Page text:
150Yb 149.95842(43)# 700# ms [>200 ns] 0+ 1,202.51 MeV
151Yb 150.95540(32) 1.6(5) s (1/2+) 1,210.58 MeV
152Yb 151.95029(22) 3.04(6) s 0+ 1,218.65 MeV
153Yb 152.94948(21)# 4.2(2) s 7/2-# 1,236.03 MeV
154Yb 153.946394(19) 0.409(2) s 0+ 1,244.11 MeV
155Yb 154.945782(18) 1.793(19) s (7/2-) 1,252.18 MeV
156Yb 155.942818(12) 26.1(7) s 0+ 1,260.25 MeV
157Yb 156.942628(11) 38.6(10) s 7/2- 1,268.32 MeV
158Yb 157.939866(9) 1.49(13) min 0+ 1,285.71 MeV
159Yb 158.94005(2) 1.67(9) min 5/2(-) 1,284.46 MeV
160Yb 159.937552(18) 4.8(2) min 0+ 1,301.85 MeV
161Yb 160.937902(17) 4.2(2) min 3/2- 1,309.92 MeV
162Yb 161.935768(17) 18.87(19) min 0+ 1,317.99 MeV
163Yb 162.936334(17) 11.05(25) min 3/2- 1,326.06 MeV
164Yb 163.934489(17) 75.8(17) min 0+ 1,334.13 MeV
165Yb 164.93528(3) 9.9(3) min 5/2- 1,342.21 MeV
166Yb 165.933882(9) 56.7(1) h 0+ 1,350.28 MeV
167Yb 166.934950(5) 17.5(2) min 5/2- 1,358.35 MeV
168Yb 167.933897(5) STABLE 0+ 1,366.42 MeV
169Yb 168.935190(5) 32.026(5) d 7/2+ 1,374.49 MeV
170Yb 169.9347618(26) STABLE 0+ 1,382.56 MeV
171Yb 170.9363258(26) STABLE 1/2- 1,390.63 MeV
172Yb 171.9363815(26) STABLE 0+ 1,398.70 MeV
173Yb 172.9382108(26) STABLE 5/2- 1,406.78 MeV
174Yb 173.9388621(26) STABLE 0+ 1,414.85 MeV
175Yb 174.9412765(26) 4.185(1) d 7/2- 1,413.60 MeV
176Yb 175.9425717(28) STABLE 0+ 1,421.68 MeV
177Yb 176.9452608(28) 1.911(3) h (9/2+) 1,429.75 MeV
178Yb 177.946647(11) 74(3) min 0+ 1,437.82 MeV
179Yb 178.95017(32)# 8.0(4) min (1/2-) 1,436.57 MeV
180Yb 179.95233(43)# 2.4(5) min 0+ 1,444.65 MeV
181Yb 180.95615(43)# 1# min 3/2-# 1,452.72 MeV
Values marked # are not purely derived from experimental data, but at least partly from systematic trends. Spins with weak assignment arguments are enclosed in parentheses. 11

Abundance

Earth - Source Compounds: phosphates 12
Earth - Seawater: 0.00000082 mg/L 13
Earth -  Crust:  3.2 mg/kg = 0.00032% 13
Earth -  Total:  229 ppb 14
Mercury -  Total:  176 ppb 14
Venus -  Total:  240 ppb 14
Chondrites - Total: 0.18 (relative to 106 atoms of Si) 15

Compounds

Safety Information


Material Safety Data Sheet - ACI Alloys, Inc.

For More Information

External Links:

Magazines:
(1) Folger, Tim. The Secret Ingredients of Everything. National Geographic, June 2011, pp 136-145.

Sources

(1) - Lide, David R. CRC Handbook of Chemistry and Physics, 83rd ed.; CRC Press: Boca Raton, FL, 2002; p 4:35.
(2) - Lide, David R. CRC Handbook of Chemistry and Physics, 83rd ed.; CRC Press: Boca Raton, FL, 2002; p 4:132.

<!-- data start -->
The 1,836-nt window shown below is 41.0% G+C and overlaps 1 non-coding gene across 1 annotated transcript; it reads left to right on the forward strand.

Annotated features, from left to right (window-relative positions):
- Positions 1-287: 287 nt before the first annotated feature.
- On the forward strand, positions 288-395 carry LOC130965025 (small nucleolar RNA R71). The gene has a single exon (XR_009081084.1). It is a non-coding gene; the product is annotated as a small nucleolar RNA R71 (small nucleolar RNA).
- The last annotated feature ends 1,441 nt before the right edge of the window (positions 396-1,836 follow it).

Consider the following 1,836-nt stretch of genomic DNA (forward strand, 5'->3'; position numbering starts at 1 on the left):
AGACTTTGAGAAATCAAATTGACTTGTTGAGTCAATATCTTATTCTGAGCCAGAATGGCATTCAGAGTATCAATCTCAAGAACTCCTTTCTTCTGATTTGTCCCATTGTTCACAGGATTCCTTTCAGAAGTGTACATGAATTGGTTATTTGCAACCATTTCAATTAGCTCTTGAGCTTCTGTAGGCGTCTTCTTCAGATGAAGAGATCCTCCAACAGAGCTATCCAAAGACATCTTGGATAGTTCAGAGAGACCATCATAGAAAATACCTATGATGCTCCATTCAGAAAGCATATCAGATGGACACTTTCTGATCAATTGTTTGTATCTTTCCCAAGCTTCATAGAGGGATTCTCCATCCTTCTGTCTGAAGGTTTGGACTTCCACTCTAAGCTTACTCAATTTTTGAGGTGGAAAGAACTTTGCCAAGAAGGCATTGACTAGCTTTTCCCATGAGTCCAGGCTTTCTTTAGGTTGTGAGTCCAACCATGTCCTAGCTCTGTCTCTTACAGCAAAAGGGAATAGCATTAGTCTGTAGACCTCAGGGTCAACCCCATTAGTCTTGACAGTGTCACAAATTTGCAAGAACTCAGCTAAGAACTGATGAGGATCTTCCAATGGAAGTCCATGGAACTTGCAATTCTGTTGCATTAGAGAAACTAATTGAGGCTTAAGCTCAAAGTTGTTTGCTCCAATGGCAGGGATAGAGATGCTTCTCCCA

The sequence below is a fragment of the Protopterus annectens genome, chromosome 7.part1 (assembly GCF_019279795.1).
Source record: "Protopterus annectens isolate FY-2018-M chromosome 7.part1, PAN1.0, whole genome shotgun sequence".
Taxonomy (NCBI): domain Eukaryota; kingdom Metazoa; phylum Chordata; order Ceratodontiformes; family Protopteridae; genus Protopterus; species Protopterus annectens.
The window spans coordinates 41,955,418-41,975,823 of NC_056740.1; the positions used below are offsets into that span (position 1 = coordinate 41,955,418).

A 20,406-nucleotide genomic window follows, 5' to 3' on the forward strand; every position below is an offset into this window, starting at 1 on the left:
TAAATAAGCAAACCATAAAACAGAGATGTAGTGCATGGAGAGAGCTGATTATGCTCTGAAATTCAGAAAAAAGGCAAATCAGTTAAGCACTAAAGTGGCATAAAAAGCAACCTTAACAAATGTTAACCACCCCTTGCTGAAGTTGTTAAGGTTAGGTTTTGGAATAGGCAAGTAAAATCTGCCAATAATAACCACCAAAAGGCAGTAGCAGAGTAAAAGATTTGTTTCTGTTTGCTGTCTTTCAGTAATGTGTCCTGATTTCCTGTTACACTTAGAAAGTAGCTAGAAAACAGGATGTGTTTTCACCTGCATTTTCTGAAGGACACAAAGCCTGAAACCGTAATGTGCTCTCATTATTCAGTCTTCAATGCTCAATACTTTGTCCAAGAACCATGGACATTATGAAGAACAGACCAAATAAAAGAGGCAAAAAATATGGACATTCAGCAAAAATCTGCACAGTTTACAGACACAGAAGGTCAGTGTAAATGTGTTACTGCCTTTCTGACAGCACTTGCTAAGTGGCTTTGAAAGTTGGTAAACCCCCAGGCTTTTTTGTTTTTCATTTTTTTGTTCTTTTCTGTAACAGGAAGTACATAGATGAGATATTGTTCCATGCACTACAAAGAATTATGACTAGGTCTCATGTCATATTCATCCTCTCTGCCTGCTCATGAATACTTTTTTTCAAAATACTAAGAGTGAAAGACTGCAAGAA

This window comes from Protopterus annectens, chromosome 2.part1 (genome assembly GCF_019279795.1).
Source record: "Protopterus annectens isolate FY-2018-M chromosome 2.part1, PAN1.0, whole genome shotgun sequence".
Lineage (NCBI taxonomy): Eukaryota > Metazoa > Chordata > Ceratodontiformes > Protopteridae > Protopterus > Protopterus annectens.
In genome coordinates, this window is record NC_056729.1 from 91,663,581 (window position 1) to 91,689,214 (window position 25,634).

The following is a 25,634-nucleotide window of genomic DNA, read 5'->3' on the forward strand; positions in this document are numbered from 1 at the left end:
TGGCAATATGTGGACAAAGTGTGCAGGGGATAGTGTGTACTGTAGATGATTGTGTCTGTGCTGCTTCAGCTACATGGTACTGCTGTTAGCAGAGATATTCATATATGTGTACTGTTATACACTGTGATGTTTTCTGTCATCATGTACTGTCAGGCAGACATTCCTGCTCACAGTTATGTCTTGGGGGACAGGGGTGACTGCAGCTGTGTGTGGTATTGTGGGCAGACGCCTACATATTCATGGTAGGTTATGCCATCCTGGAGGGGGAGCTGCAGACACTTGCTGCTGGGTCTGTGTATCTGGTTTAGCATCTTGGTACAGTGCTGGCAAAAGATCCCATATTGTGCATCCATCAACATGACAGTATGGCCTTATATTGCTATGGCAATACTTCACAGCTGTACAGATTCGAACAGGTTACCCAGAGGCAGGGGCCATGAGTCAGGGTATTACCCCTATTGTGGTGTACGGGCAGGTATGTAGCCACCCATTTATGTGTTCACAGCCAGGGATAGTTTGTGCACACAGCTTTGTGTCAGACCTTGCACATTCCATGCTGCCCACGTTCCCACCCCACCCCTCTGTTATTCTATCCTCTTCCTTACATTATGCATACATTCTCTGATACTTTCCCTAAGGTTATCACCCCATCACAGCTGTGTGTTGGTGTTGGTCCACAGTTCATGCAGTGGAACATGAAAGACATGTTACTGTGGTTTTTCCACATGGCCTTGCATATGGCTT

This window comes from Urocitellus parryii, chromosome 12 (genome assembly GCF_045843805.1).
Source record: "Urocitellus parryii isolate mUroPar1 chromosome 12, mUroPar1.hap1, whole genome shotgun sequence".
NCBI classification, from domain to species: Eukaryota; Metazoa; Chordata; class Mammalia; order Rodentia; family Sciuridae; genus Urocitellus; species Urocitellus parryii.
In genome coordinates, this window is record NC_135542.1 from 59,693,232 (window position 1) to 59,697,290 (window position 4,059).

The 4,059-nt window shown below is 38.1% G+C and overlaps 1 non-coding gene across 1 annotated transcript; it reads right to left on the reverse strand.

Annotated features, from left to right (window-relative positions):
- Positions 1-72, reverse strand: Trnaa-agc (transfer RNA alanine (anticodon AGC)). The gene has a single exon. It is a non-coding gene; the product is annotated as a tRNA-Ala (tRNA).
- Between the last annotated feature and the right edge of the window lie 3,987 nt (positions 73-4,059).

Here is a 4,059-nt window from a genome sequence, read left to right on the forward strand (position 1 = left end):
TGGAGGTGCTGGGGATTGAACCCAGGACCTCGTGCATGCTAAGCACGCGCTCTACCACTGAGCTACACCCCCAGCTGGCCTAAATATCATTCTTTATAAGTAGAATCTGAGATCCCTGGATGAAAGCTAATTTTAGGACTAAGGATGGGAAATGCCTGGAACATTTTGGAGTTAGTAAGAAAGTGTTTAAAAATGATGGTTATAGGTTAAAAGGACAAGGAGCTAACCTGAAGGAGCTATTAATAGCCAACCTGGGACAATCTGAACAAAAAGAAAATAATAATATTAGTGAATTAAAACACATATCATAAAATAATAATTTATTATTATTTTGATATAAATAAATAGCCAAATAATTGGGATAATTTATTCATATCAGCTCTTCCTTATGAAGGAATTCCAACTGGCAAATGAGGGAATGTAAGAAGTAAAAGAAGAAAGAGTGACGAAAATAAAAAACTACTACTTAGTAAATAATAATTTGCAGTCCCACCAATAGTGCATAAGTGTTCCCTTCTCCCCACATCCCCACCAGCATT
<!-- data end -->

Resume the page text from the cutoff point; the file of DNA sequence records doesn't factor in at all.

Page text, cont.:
(3) - Lide, David R. CRC Handbook of Chemistry and Physics, 84th ed.; CRC Press: Boca Raton, FL, 2002; p 4:39-4:96.
(4) - Dean, John A. Lange's Handbook of Chemistry, 11th ed.; McGraw-Hill Book Company: New York, NY, 1973; p 4:8-4:149.
(5) - Lide, David R. CRC Handbook of Chemistry and Physics, 84th ed.; CRC Press: Boca Raton, FL, 2002; p 10:147-10:148.
(6) - Lide, David R. CRC Handbook of Chemistry and Physics, 83rd ed.; CRC Press: Boca Raton, FL, 2002; p 10:178 - 10:180.
(7) - Lide, David R. CRC Handbook of Chemistry and Physics, 83rd ed.; CRC Press: Boca Raton, FL, 2002; p 4:133.
(8) - Lide, David R. CRC Handbook of Chemistry and Physics, 83rd ed.; CRC Press: Boca Raton, FL, 2002; pp 6:193, 12:219-220.
(9) - Lide, David R. CRC Handbook of Chemistry and Physics, 83rd ed.; CRC Press: Boca Raton, FL, 2002; pp 6:123-6:137.
(10) - Lide, David R. CRC Handbook of Chemistry and Physics, 83rd ed.; CRC Press: Boca Raton, FL, 2002; pp 6:107-6:122.
(11) - Dean, John A. Lange's Handbook of Chemistry, 12th ed.; McGraw-Hill Book Company: New York, NY, 1979; p 9:4-9:94.
(12) - Atomic Mass Data Center. http://amdc.in2p3.fr/web/nubase_en.html (accessed July 14, 2009).
(13) - Silberberg, Martin S. Chemistry: The Molecular Nature of Matter and Change, 4th ed.; McGraw-Hill Higher Education: Boston, MA, 2006, p 965.
(14) - Lide, David R. CRC Handbook of Chemistry and Physics, 83rd ed.; CRC Press: Boca Raton, FL, 2002; p 14:17.
(15) - Morgan, John W. and Anders, Edward, Proc. Natl. Acad. Sci. USA 77, 6973-6977 (1980)
(16) - Brownlow, Arthur. Geochemistry; Prentice-Hall, Inc.: Englewood Cliffs, NJ, 1979, pp 15-16.